Work Culture

I grew up in the Libraries at MIT, an institution founded on the principles of practical education.  The motto of MIT, Mens et Manus, captures the spirit of that philosophy–mind and hand.  For a young librarian it was a great experience to provide service to a bright and engaged campus community and to serve Nobel Prize winners, former Presidential Science Advisors, and the best of the best in terms of students from all over the country.

One of my favorite faculty members was Harold “Doc” Edgerton, an electrical engineer from Fremont, Nebraska, who, among other accomplishments, invented strobe photography.  (View the Edgerton Digital Collection (EDC) Project.)  Doc kept a collection of postcards of his photographs with him at all times and when you answered a reference question or held a door for him, you were rewarded with a signed card.  I still have quite a collection!

Milk Drop Coronet, 1957.  By Harold “Doc” Edgerton.

Doc’s life philosophy closely mirrored that of MIT:

  • Work Hard
  • Tell Everyone Everything You Know
  • Close a Deal With a Handshake
  • Have Fun

13 thoughts on “Work Culture

  1. Yesssss! I like that philosphy–all four elements ring true to my Fedland experiences. Oh, and the “Have Fun?” Totally do wear blue hair on a day you are assigned to research room duty. (Yes until no?) Well, it was the day of our lunchtime Halloween costume contest, LOL. Thanks for posting this, Big Dude.

  2. PS I like the typo after signed (cared for card). Unintended metamessage about how people in workplaces should treat each other? Hah! Actually, that worked out well for us in NARA/NLNP back in the day.

  3. Thanks for pointing that out, Maarja! Glad you appreciate the philosophy as much I as do.


  4. The fact is “having fun” is very important, if we want to be any good at any activities, be it work, hobby, volunteerism, exercises, etc. My former NARA boss – Dr. Ken Thibodeau – was very intrigued the first time I mentioned “having fun” as a requirement for my project. After a while, he became a convert and always ask me whether I’m having fun for future projects I worked on.

    “Doc” Edgerton was well known at MIT for having a very “open door” policy. You can drop in to see him anytime he’s in and muck around all you want with his lab set up. He was mostly gone by the time I got there, but his graduate assistants kept the spirit alive.

  5. Love the philosophy, particularly the second bullet, “Tell Everyone Everything You Know”. It is those who share their knowledge abundantly that create a culture of giving and support. The old school thought of keeping your cards close to your chest and not sharing information is a penurious mind set that stifles progress.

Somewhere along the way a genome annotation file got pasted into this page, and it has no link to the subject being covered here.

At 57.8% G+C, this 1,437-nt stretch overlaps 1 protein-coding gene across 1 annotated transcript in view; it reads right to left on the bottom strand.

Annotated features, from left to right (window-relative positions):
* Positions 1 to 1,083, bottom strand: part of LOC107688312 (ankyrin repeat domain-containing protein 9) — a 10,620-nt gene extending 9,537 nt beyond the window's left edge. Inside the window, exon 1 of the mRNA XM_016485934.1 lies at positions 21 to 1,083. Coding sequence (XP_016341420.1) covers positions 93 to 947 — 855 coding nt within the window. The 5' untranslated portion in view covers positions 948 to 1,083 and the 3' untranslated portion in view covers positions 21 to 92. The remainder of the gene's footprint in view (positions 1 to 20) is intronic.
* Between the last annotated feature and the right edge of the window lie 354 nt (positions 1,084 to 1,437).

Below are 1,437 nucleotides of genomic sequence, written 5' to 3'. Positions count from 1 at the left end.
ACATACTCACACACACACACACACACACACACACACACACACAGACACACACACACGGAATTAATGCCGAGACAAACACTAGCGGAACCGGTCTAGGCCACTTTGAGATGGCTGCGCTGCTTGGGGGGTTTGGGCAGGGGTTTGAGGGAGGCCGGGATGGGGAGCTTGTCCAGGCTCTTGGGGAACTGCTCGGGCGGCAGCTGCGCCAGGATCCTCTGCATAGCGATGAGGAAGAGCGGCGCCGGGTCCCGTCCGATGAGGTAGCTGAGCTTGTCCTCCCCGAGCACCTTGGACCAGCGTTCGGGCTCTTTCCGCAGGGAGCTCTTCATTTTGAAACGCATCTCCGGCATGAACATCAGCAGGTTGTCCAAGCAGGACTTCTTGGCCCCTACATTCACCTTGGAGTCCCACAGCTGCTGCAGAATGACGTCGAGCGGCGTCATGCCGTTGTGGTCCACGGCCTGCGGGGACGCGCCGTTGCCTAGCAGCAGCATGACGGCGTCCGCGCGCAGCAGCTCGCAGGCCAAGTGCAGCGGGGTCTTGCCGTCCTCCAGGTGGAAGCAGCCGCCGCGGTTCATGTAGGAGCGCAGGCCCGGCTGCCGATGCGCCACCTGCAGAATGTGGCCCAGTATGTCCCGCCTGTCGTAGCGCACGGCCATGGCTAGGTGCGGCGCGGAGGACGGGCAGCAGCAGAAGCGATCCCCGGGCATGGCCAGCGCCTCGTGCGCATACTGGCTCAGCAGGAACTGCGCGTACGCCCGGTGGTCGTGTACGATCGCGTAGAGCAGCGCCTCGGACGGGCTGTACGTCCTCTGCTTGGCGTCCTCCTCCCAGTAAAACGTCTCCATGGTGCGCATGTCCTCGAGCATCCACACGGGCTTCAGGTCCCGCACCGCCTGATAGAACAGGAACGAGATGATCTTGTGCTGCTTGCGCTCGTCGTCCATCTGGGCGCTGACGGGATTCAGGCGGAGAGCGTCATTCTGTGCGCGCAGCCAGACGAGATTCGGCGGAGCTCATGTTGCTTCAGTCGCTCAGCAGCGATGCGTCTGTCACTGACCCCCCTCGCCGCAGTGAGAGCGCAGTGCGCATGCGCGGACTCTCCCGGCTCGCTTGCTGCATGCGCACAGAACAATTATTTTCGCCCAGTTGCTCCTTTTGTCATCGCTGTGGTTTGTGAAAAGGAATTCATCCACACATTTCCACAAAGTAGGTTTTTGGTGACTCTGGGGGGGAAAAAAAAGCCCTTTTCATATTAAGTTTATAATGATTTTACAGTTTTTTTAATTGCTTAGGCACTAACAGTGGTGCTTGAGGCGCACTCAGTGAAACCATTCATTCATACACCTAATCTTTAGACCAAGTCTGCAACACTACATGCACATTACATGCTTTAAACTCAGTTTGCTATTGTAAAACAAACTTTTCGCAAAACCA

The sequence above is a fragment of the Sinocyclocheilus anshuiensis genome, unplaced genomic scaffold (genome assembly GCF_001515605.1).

6. Greetz from New Orleans . . .
    When Marie came on board at the “Toot,” I told her she was in “workers paradise.”
    It was the best employer I ever had, and remember our softball team – the “Biblio-Techs,” which went on to win the league championship – burning book tee-shirt stood up to the heat !

  7. @Donna Read – to say nothing of the old school archivists who thrived on and defined their value by being individual sources of knowledge and didn’t take succession planning and institutional needs into account, LOL. So not the way to roll (“it’s not about you, archivists!”). Yep, knew a few in my time at NARA.

    On the larger issue, I think it goes beyond asking people directly whether they are having fun at work. Sometimes you have to intuit things and read unarticulated needs.

    Cool to see a convo going here, u go, Big Dude!

  8. Great post, David. Reminds me of my University of Georgia days working in the main library’s cataloging department … Trying to understand MARC format, filing paper subject cards and helping the one Chinese-speaking librarian decipher the vast, uncataloged Chinese monographs. Good times. I want to see more of Doc’s photo post card collection! – Jerry

  9. Reference question for you, Big Dude (taking you back to the old days, LOL.) I looked at the Edgerton Collection at your link at the start of my lunch break. Really cool stuff there. Aren’t these Mickey Rooney and Judy Garland in this photo? They aren’t identified as such. If so, do you know how he came to photograph them? I’m thinking of using that one in one of my weekend posts. Can do it as a generic photo but many more layers of meaning to examine, if they are who I believe they are. (Have read a number of bios of Garland.) Thanks!

  10. I met Dr. Edgerton in the late 1970s when I was developing a xenon flashtube manufacturing capability at Kodak. His work with stobe photography was fundamental to our efforts to deliver this capability in Kodak cameras. He signed copy of his book me that I still have. Great guy!

  11. Question withdrawn, Big Dude, I Googled that at the end of my workday. A Smithsonian site suggests it may be this picture (their youth in the photo does indicate 1940 to me; I’ve seen a number of their films from that time period). I don’t know how Edgerton came to photograph them, but I’ll research it myself over the weekend as I ahve time.

    Have a good weekend, thanks for a fascinating post that took me down the usual rabbit hole of thinking about and looking up related information.

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